How much was Johannes Kepler worth?
|Net Worth:||$500 Thousand|
|Date of Birth:||December 27, 1571|
About Johannes Kepler
Johannes Kepler, the son of a mercenary soldier and an innkeeper’s daughter, was born prematurely just 2 days after Christmas 1571, in Weil der Stadt in Wurttemburg (now part of Germany). He attended the University of Tubingen, where he studied theology and the classics. There, he met mathematics professor, Michael Maestlin, who became his mentor.
Maestlin was a proponent of the heliocentric model of the solar system and planets introduced by astronomer Nicolaus Copernicus. Johannes Kepler, too, accepted this theory immediately, seeing the hand of God in its simplicity and becoming interested in astronomy.
Giving up his plan of becoming a clergyman, Johannes Kepler departed the University of Tubingen in 1594 to accept a chair in mathematics and astronomy at the university in Graz, Austria. After taking this position, he developed a complex hypothesis to explain the distance between the orbits of planets. (He, like so many before him, mistakenly believed these orbits were circular. Still, his early calculations matched the observational evidence within 5%. In his later work, he altered his thinking to believe that planetary orbits are elliptical.)
Johannes Kepler next theorized that the sun emitted a constant force across the planes of a planet’s orbit, which diminished with distance. He believed this force pushed the planets around their orbits. In 1596, he published these theories in a treatise called Mysterium Cosmographicum (Cosmographic Mystery). This was the first written defense of the Copernican model, which used geometric calculations as evidence.
Although Danish astronomer Tycho Brahe did not subscribe to the Copernican theory, himself, he was so impressed with the work of Johannes Kepler that in 1600, he invited Kepler to become his assistant. Brahe, the mathematician at the court of Emperor Rudolph II at Prague, was one of the most prolific observers of the cosmos. At the time of his death, one year after Johannes Kepler became his assistant, the data he collected during his lifetime was far superior to any others made prior to the invention of the telescope.
After Tycho Brahe’s death, Johannes Kepler stepped into his role of imperial mathematician and court astronomer. He remained in this position until he became mathematician to the states of Oberosterreich (upper Austria) in 1612.
During his working years, Johannes Kepler was a brilliant astronomer and mathematician and a prolific writer. His first major contribution came in the form of a treatise on the theory of optics, just two years after he stepped into Brahe’s shoes.
His next major work was entitled Astronomia Nova (New Astronomy), which was published in 1609. Using the observations of his predecessor along with his own, he was able to calculate the orbit of the planet Mars. Forgetting all previous notions of circular planetary orbits, he theorized that the planets move in elliptic orbits with the sun at one focus. This was the first of Kepler’s so-called Laws of Planetary Motion. The second, which also appeared in this work is called the area rule, which says that a hypothetical line from the sun to a planet sweeps out equal areas of an ellipse during equal intervals of time, meaning that the closer a planet comes to a sun, the faster it moves.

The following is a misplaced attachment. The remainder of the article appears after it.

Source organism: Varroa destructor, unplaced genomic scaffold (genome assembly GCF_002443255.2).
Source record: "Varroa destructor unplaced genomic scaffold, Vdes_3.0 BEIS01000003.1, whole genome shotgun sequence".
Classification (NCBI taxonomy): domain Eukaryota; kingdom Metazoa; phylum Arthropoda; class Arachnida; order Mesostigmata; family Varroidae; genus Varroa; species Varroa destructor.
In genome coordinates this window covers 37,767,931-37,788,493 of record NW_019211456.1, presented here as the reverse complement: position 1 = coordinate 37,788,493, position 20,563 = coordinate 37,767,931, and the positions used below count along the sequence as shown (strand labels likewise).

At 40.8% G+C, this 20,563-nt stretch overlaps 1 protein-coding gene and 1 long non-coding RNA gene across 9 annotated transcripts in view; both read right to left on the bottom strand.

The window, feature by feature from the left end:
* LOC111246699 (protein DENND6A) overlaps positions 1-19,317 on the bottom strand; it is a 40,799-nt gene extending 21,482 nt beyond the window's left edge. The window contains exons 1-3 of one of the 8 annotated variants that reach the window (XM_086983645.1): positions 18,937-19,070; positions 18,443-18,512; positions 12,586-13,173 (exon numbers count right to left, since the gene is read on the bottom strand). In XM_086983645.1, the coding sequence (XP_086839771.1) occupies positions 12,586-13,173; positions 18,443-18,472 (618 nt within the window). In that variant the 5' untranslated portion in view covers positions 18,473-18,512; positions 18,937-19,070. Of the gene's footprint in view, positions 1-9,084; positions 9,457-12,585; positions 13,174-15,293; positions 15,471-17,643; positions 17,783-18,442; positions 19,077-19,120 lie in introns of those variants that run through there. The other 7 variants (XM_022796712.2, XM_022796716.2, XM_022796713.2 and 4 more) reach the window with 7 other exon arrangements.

Some of the other work Johannes Kepler accomplished during his stint in Prague included a book enthusiastically accepting and expanding on Galileo’s observations using a telescope. He also completed a treatise on optics as telescope lenses the year before his departure to Linz.
After moving to northern Austria to accept his new position, Johannes Kepler continued his observations and writing. In 1619, he published Harmonice Mundi (Harmony of the World), which contained the third of his Laws of Planetary Motion. The ratio of the squares of the revolutionary periods for two planets is equal to the ratio of the cubes of their semimajor axes. (Basically, the ratio of a planet’s distance from the sun cubed to the planet’s orbital period squared is a constant and is the same for all planets.)
During this same period, Johannes Kepler was laboring on his greatest work, Epitome Astronomiae Copernicanae (Epitome of Copernican Astronomy), which was finally published in 1621. This publication tied together all of his previous work. This book, the first astronomy textbook based on the Copernican model, became the primary astronomical text for many years to follow.
The last major tome published during Johannes Kepler’s life was Tabulae Rudolfinae (Rudolfine Tables), which appeared in 1625. This work was based on observations and calculations of Tycho Brahe. With these new tables of planet motion the mean errors of a planet’s actual position were reduced from 5° to within 10′. Later, Sir Isaac Newton utilized Kepler’s theories and observations in formulating his theory of gravitational force.
Johannes Kepler died on November 15, 1630, in Regensburg (now part of Germany).
Four years after his death, Somnium (Dream), was published. In this work, he described a journey to the Moon and spoke of lunar inhabitants. So, besides his voluminous contributions to astronomy and mathematics, Johannes Kepler was also one of the first science fiction writers.